The probably user-friendliest password generator out there, available as a web app or command line program. Generates random strings, gibberish (pronounceable passwords), or 'correct-horse-battery-staple' passphrases in English or German.
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pag - a password generator

Generates random strings, gibberish (pronounceable passwords), or “correct-horse-battery-staplepassphrases in English or German.

web app

The probably user-friendliest password generator out there - just enter the address, press enter and Ctrl+C the password to your clipboard.

There are no prerequisites - just put it into a directory served by any webserver (which should support range requests for the generators D and E). Or use my public instance:

Tip of the day decade: press the keys 1-4 to select a strength, and A-E to select a generator.

command line

A simple command-line interface for password generation. Requires node.js & npm.

$ npm install -g pag-cli
$ pag --help
$ pag        # medium gibberish
$ pag a3     # strong random
$ pag a3 -c  # copy to clipboard (linux only, requires xclip)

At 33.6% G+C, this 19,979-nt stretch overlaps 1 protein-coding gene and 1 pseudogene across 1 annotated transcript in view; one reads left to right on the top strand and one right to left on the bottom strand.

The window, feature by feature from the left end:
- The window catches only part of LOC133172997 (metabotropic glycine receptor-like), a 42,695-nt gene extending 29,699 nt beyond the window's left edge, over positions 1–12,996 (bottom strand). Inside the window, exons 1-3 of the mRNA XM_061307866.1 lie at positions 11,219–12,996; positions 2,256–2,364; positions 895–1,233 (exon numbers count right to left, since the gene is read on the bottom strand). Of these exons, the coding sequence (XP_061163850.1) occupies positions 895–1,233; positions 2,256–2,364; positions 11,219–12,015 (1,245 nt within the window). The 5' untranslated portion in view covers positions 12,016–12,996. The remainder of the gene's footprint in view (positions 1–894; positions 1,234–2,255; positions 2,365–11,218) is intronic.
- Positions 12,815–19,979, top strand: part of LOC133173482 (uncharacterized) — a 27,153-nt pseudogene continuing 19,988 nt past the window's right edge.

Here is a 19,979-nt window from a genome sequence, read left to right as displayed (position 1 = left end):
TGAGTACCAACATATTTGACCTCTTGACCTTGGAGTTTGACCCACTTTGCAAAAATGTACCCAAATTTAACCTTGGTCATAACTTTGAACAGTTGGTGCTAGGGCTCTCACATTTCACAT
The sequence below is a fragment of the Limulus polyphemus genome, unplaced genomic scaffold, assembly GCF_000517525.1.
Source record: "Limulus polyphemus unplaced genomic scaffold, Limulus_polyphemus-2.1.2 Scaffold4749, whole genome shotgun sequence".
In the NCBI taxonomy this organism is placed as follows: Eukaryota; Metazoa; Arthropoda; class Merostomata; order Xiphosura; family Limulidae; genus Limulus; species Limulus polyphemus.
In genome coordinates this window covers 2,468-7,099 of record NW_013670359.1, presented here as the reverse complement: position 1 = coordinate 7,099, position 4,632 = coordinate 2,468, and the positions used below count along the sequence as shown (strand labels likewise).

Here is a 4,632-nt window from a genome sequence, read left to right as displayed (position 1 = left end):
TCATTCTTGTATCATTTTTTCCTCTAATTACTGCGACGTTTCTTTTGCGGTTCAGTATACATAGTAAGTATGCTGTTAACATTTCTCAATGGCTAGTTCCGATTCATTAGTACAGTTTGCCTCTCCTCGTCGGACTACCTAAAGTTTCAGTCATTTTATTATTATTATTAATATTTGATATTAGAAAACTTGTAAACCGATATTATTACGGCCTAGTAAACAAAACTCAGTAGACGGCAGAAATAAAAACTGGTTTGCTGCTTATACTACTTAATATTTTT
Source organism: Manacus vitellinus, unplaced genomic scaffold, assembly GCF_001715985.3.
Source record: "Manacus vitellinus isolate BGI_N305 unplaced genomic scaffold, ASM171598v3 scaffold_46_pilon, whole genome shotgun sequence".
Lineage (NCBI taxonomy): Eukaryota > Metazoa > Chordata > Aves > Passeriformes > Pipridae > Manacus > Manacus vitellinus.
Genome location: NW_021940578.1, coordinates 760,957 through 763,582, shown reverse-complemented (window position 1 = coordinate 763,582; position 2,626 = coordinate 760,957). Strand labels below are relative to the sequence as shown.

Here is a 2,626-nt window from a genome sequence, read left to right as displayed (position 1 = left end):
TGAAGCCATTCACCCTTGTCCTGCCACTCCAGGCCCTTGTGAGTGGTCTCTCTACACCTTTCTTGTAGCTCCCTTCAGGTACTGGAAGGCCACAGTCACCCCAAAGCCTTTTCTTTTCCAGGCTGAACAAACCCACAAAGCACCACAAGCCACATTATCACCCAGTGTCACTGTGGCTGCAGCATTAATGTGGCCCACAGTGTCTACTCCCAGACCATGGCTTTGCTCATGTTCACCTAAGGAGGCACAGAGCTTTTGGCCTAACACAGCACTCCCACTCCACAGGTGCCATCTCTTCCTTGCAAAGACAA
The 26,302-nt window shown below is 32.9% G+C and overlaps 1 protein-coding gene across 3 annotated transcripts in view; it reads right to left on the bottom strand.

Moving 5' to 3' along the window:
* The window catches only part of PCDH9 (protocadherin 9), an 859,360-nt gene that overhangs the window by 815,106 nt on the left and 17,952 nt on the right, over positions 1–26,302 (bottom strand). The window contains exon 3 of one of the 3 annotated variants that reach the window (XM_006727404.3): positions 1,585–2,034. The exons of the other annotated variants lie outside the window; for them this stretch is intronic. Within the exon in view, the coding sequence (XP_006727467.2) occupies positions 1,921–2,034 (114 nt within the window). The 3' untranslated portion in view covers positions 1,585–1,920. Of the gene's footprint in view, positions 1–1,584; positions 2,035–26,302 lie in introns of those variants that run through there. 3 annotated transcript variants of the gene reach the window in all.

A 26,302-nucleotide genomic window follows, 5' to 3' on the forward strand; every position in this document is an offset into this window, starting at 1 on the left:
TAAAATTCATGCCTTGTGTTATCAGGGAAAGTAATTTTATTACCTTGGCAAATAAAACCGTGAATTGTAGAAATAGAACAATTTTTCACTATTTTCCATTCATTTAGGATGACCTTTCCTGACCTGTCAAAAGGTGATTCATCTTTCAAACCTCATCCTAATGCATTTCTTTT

is it secure?

Quick answer: probably, and the default (medium gibberish) passwords are safe enough for everyday accounts.

Passwords are completely generated client-side using the window.crypto API, the connection to the public instance is secured using HTTPS, there are no requests to third-party servers, and I don’t collect any information about you (not even your IP address).

Entropy should be similar accross the generator types for the same strength, although it would be great if someone could do the math here - I just calculated it roughly.

There is one thing that might be an issue for you: when using the generators D and E, the word lists are requested from the server in chunks of 1024 KB (the full lists are a couple of Megabytes in size, I don’t want to make the page slow or consume lots of bandwidth), so the server could theoretically see how many passwords you generated and which words could be used in your passwords. I personally don’t collect or use any of that information from the public instance, but please at least make sure that you’re on an HTTPS connection.
If this is an issue for you, please use the command line app, or append #nochunks to the URL. This will require up to 30 MB to be downloaded though!

Fun fact: the German passphrases are more secure because there are more German words.

Thanks for the following content provided by other people: